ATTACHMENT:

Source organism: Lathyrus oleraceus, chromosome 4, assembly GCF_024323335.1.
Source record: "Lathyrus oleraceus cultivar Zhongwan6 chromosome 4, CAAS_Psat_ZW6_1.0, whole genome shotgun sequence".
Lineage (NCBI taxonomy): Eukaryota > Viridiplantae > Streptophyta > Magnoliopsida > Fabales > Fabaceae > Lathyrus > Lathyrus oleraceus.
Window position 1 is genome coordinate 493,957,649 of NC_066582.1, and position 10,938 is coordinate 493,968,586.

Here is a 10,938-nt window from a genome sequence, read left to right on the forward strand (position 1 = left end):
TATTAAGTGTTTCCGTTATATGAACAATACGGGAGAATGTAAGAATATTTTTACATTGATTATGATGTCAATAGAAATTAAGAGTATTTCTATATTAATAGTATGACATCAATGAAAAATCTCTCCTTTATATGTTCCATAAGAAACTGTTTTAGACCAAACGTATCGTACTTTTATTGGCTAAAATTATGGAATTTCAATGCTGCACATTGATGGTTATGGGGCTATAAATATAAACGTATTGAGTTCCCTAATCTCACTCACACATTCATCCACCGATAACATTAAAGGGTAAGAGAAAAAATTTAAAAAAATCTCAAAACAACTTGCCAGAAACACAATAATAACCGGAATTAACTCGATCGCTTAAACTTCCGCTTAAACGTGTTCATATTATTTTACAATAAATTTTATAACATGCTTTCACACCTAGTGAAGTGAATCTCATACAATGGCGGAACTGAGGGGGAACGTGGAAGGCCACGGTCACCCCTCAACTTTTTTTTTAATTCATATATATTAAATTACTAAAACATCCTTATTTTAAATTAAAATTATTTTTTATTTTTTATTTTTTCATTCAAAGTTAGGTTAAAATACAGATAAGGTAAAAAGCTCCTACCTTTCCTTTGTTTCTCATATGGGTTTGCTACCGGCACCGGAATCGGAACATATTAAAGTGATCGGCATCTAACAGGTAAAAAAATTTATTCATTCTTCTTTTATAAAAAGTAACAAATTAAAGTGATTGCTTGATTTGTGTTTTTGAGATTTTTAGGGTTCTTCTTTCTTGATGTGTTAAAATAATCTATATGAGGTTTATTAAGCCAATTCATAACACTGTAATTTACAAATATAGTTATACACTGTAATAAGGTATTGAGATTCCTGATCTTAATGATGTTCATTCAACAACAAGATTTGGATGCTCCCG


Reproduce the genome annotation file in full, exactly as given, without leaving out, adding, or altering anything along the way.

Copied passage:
Source organism: Lathyrus oleraceus, chromosome 4, assembly GCF_024323335.1.
Source record: "Lathyrus oleraceus cultivar Zhongwan6 chromosome 4, CAAS_Psat_ZW6_1.0, whole genome shotgun sequence".
Lineage (NCBI taxonomy): Eukaryota > Viridiplantae > Streptophyta > Magnoliopsida > Fabales > Fabaceae > Lathyrus > Lathyrus oleraceus.
Window position 1 is genome coordinate 493,957,649 of NC_066582.1, and position 10,938 is coordinate 493,968,586.

Here is a 10,938-nt window from a genome sequence, read left to right on the forward strand (position 1 = left end):
TATTAAGTGTTTCCGTTATATGAACAATACGGGAGAATGTAAGAATATTTTTACATTGATTATGATGTCAATAGAAATTAAGAGTATTTCTATATTAATAGTATGACATCAATGAAAAATCTCTCCTTTATATGTTCCATAAGAAACTGTTTTAGACCAAACGTATCGTACTTTTATTGGCTAAAATTATGGAATTTCAATGCTGCACATTGATGGTTATGGGGCTATAAATATAAACGTATTGAGTTCCCTAATCTCACTCACACATTCATCCACCGATAACATTAAAGGGTAAGAGAAAAAATTTAAAAAAATCTCAAAACAACTTGCCAGAAACACAATAATAACCGGAATTAACTCGATCGCTTAAACTTCCGCTTAAACGTGTTCATATTATTTTACAATAAATTTTATAACATGCTTTCACACCTAGTGAAGTGAATCTCATACAATGGCGGAACTGAGGGGGAACGTGGAAGGCCACGGTCACCCCTCAACTTTTTTTTTAATTCATATATATTAAATTACTAAAACATCCTTATTTTAAATTAAAATTATTTTTTATTTTTTATTTTTTCATTCAAAGTTAGGTTAAAATACAGATAAGGTAAAAAGCTCCTACCTTTCCTTTGTTTCTCATATGGGTTTGCTACCGGCACCGGAATCGGAACATATTAAAGTGATCGGCATCTAACAGGTAAAAAAATTTATTCATTCTTCTTTTATAAAAAGTAACAAATTAAAGTGATTGCTTGATTTGTGTTTTTGAGATTTTTAGGGTTCTTCTTTCTTGATGTGTTAAAATAATCTATATGAGGTTTATTAAGCCAATTCATAACACTGTAATTTACAAATATAGTTATACACTGTAATAAGGTATTGAGATTCCTGATCTTAATGATGTTCATTCAACAACAAGATTTGGATGCTCCCG